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UNITED STATES v. TODARO
June 6, 1985
THE UNITED STATES OF AMERICA,
JOSEPH E. TODARO, SR.
The opinion of the court was delivered by: ELFVIN
In this prosecution charging defendant with willfully attempting to evade federal income tax liabilities in violation of 26 U.S.C. § 7201 and willfully subscribing false tax returns in violation of 26 U.S.C. § 7206(1), the government has moved pursuant to Fed.R.Cr.P. rule 12(d)(1) to require defendant to file written objections to the authenticity of certain designated records and for a pretrial hearing for the purpose of ruling on any objections filed by defendant. Defendant has opposed such motion, asserting that the government is not entitled to the relief sought.
Fed.R.Cr.P. rule 12(d)(1) permits the government to provide a defendant with notice of "its intention to use specified evidence at trial in order to afford the defendant an opportunity to raise objections to such evidence prior to trial" in the form of a motion to suppress evidence under rule 12(b)(3). In the case at bar the government seeks to compel defendant to make his position known prior to trial with respect to the authenticity vel non of some 568 exhibits that the government intends to offer at trial. Although this Court recognizes that the granting of the instant motion would conserve its time, would reduce the length of what is expected to be a prolonged trial by eliminating certain witnesses and/or testimony and possibly would diminish confusion of the jury which can arise when attorneys argue about and witnesses testify as to the authenticity of records, rule 12(d)(1) does not authorize the procedure sought by such motion and the government has not cited any other rule or authority which would permit such procedure. In addition, although this Court certainly would favor a stipulation by the parties as to the authenticity of any exhibits the genuineness of which is not disputed, I shall not order defendant to file specific objections inasmuch as such procedure could serve to provide the government with notice of a problem as to a specific exhibit and an opportunity to rectify such prior to trial. Absent the requested order the government might find at trial that it is unable to introduce into evidence a certain exhibit or exhibits for lack of having established adequately its or their authenticity. Accordingly, I find that the government is not entitled to the advantage of pretrial rulings on the authenticity vel non of its exhibits.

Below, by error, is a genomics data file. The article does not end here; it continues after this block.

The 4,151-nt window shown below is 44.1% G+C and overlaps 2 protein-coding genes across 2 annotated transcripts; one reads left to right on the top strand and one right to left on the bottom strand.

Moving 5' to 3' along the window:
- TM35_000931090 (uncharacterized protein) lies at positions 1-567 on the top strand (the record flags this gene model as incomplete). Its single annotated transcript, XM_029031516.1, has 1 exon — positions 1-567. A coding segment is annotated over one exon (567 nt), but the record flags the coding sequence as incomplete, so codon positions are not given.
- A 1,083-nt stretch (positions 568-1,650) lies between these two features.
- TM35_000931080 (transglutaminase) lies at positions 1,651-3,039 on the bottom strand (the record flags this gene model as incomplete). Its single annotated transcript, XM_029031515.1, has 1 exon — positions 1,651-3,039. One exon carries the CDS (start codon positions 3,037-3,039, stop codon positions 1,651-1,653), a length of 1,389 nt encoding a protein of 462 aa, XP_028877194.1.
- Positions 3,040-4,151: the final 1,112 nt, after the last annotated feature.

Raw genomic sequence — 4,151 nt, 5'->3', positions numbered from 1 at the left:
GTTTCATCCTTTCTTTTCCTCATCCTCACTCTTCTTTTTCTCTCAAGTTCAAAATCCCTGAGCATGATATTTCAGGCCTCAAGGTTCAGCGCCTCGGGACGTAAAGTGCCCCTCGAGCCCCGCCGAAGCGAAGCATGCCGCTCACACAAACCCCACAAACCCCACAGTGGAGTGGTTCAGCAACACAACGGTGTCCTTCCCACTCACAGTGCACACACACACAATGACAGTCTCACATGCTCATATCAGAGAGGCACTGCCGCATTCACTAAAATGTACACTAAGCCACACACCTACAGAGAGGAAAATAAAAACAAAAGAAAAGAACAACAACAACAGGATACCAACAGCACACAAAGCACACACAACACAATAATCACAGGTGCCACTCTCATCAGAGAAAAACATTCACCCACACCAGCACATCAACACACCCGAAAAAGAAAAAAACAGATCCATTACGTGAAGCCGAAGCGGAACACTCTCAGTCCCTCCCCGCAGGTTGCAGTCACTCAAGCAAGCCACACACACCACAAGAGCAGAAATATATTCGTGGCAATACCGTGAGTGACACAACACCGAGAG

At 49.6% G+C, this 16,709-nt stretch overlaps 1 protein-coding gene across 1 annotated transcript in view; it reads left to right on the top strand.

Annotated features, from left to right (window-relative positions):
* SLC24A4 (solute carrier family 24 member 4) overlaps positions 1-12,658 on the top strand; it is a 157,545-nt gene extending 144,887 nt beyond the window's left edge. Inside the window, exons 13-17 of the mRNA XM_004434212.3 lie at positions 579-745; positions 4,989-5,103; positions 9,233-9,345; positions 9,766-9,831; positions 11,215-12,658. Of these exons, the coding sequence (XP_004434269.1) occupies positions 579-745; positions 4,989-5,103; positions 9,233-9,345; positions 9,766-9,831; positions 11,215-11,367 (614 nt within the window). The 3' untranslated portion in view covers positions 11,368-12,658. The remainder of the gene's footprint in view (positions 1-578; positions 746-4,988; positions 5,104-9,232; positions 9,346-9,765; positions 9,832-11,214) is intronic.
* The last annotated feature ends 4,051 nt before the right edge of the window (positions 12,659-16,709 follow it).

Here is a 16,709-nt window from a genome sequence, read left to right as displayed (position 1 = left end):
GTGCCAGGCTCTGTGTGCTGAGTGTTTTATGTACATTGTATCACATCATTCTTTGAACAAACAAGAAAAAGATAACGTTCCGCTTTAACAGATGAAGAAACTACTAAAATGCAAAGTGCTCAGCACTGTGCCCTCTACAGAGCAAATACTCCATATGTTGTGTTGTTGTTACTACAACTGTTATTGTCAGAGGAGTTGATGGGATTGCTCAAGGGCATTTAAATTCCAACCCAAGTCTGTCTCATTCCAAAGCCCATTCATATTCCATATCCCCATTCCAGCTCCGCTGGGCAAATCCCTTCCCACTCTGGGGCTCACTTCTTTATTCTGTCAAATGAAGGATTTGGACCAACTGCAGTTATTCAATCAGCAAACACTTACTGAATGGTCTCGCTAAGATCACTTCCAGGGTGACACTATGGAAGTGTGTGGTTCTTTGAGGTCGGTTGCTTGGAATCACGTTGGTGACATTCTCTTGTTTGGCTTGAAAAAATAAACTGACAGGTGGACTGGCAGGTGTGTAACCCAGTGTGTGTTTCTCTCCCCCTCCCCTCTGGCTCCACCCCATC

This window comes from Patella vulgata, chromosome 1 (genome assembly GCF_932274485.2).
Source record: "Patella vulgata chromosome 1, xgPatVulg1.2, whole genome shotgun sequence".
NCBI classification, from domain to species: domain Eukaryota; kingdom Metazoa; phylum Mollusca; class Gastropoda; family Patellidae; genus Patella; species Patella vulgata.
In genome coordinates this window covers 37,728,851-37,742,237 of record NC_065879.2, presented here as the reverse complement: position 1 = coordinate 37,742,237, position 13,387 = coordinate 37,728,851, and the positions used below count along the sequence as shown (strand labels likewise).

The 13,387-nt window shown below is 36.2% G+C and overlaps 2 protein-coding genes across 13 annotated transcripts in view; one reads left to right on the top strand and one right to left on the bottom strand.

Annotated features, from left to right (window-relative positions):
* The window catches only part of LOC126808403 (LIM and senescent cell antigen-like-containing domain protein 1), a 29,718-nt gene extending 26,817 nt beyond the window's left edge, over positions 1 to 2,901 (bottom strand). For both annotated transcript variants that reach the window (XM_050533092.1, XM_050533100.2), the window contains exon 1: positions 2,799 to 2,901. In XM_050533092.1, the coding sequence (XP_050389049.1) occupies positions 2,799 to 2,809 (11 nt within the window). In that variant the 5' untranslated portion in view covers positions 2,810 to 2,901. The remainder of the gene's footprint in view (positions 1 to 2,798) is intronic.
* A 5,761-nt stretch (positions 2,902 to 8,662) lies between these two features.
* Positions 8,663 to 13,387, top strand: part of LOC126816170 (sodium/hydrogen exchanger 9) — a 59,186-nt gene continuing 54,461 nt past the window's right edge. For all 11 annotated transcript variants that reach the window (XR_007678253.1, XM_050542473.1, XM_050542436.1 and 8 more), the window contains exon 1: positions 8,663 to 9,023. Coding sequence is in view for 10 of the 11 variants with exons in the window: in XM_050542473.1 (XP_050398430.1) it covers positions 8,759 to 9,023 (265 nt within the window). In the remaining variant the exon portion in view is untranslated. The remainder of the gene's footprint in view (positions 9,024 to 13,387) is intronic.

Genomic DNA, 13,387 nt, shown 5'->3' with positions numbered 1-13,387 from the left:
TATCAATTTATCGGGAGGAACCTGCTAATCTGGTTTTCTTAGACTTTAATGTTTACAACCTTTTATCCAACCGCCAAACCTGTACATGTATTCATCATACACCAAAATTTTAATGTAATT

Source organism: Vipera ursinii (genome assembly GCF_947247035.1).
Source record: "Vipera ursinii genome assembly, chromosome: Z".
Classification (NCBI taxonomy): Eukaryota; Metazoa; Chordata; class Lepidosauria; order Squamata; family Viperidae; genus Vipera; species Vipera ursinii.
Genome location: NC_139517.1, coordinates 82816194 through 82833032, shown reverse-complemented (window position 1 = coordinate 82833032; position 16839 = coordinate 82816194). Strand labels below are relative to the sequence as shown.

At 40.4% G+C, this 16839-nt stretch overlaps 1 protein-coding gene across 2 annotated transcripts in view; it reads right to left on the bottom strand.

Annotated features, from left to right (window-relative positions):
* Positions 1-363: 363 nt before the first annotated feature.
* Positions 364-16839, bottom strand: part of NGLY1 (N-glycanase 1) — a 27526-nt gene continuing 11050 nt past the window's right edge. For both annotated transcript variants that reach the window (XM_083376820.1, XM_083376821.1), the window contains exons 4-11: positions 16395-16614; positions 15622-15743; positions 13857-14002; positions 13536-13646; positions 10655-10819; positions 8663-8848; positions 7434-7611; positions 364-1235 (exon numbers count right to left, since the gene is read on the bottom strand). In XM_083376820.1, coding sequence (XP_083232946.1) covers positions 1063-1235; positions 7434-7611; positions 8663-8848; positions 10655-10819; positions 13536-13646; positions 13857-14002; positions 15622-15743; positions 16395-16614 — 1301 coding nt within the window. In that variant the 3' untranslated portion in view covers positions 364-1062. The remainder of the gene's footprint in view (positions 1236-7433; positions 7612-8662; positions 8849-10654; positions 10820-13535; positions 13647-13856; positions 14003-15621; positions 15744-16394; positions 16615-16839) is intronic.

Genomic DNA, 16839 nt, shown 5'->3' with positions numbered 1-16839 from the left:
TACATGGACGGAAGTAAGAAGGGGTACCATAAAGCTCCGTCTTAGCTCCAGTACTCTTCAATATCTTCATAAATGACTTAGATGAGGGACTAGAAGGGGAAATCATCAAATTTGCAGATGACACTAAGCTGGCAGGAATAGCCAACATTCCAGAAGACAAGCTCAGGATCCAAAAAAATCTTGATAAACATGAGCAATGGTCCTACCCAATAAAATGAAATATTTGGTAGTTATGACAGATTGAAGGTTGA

For these reasons it is hereby ORDERED that the government's motion is denied.
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